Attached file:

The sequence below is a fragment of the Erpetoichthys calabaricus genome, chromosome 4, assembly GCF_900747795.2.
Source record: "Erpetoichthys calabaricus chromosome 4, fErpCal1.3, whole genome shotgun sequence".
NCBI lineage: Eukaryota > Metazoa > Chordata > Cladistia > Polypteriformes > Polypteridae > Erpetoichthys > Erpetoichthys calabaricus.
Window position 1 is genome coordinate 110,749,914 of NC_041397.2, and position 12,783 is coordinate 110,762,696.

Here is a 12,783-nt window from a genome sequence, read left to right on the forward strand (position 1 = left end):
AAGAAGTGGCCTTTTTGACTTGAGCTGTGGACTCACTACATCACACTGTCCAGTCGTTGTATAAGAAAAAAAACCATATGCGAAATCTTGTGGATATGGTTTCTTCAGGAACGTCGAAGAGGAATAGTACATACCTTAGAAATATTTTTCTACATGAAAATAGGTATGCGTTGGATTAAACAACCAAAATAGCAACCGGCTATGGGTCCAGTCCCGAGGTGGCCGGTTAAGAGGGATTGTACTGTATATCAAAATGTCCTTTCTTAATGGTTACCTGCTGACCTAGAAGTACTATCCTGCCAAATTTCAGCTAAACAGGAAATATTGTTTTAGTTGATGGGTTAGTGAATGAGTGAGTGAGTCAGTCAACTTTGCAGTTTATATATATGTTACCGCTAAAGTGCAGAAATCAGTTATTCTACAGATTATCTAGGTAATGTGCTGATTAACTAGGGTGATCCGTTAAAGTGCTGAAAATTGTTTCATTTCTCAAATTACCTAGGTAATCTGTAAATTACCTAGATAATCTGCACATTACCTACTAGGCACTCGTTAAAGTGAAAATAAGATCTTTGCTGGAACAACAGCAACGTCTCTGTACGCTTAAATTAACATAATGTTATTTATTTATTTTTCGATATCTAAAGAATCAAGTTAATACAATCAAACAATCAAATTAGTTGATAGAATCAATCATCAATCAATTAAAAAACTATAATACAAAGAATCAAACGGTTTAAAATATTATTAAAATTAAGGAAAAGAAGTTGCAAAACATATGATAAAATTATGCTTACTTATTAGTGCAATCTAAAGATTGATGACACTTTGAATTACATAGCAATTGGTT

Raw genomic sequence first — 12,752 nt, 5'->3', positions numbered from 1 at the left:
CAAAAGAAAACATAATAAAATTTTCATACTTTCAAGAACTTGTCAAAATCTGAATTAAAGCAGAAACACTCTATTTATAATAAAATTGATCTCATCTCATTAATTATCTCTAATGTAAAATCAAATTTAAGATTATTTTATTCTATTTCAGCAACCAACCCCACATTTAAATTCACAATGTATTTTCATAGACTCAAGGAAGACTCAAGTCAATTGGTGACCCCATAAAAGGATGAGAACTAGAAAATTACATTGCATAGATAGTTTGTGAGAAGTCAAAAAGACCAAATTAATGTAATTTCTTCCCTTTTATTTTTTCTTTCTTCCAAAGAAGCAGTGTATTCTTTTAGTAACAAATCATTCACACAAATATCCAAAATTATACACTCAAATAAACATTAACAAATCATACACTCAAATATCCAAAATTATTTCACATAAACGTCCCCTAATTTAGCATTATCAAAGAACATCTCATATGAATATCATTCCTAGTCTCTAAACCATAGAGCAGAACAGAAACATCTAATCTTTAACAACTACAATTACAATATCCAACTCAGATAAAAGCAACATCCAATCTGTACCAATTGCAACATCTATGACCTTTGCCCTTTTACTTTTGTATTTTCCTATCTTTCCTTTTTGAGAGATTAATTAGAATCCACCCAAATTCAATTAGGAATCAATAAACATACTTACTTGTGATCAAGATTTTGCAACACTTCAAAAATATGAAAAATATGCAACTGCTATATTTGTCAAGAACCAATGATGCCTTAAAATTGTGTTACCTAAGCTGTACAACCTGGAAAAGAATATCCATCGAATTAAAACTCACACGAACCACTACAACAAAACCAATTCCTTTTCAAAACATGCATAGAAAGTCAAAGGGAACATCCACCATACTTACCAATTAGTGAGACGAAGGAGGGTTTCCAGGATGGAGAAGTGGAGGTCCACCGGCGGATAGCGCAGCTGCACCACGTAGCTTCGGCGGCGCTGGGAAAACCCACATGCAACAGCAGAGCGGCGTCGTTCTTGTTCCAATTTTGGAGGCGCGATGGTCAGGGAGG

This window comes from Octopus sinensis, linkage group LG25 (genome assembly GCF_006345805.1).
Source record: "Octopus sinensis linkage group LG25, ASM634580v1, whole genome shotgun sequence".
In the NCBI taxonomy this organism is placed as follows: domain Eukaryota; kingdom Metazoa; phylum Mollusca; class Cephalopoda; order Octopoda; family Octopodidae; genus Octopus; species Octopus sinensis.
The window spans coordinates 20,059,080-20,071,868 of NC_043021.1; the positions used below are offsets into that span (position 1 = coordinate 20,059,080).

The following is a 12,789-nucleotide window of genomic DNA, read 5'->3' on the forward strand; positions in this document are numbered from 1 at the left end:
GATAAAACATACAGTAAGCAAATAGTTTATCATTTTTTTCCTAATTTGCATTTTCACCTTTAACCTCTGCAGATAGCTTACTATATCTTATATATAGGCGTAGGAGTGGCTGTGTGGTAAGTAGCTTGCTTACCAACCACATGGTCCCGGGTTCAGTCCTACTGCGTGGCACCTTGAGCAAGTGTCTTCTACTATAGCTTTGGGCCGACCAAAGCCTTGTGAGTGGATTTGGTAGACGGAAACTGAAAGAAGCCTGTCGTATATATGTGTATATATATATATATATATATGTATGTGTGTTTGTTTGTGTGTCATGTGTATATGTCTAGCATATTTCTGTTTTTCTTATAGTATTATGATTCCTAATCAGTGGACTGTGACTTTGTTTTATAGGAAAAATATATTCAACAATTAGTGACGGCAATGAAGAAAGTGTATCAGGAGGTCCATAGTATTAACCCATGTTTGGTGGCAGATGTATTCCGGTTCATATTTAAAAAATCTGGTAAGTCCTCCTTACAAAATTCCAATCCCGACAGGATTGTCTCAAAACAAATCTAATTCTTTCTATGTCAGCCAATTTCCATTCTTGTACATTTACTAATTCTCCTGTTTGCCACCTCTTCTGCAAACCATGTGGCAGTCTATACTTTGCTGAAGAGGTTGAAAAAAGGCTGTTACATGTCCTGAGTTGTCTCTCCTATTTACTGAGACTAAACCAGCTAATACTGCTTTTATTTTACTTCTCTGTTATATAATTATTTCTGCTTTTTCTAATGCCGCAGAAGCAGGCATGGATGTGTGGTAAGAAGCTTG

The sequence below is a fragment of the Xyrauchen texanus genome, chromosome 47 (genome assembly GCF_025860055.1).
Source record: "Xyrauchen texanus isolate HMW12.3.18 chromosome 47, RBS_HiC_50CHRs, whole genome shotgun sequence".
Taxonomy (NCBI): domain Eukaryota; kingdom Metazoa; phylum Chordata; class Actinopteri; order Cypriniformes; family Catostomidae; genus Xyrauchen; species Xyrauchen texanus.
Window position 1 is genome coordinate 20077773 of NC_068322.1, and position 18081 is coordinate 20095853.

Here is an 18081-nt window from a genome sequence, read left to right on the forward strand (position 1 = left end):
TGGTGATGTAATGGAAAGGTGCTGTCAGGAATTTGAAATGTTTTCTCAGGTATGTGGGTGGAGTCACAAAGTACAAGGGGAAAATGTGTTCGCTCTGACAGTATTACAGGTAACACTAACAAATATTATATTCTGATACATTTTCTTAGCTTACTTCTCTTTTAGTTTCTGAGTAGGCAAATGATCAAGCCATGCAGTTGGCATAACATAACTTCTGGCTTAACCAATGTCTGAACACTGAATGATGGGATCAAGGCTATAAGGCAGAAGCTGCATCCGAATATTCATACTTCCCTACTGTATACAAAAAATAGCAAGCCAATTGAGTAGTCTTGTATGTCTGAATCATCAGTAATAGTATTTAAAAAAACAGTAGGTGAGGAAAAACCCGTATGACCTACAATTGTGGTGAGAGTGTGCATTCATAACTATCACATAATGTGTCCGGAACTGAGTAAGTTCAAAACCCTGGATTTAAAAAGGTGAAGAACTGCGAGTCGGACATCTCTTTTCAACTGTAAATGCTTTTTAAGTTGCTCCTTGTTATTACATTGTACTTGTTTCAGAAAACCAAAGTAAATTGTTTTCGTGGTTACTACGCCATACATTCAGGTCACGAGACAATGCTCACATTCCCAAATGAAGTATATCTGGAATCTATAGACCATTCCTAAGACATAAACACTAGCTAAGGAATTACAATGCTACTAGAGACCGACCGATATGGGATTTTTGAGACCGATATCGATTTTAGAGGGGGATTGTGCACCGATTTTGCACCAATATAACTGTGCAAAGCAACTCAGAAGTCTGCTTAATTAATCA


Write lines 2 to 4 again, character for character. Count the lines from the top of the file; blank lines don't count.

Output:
Source record: "Erpetoichthys calabaricus chromosome 4, fErpCal1.3, whole genome shotgun sequence".
NCBI lineage: Eukaryota > Metazoa > Chordata > Cladistia > Polypteriformes > Polypteridae > Erpetoichthys > Erpetoichthys calabaricus.
Window position 1 is genome coordinate 110,749,914 of NC_041397.2, and position 12,783 is coordinate 110,762,696.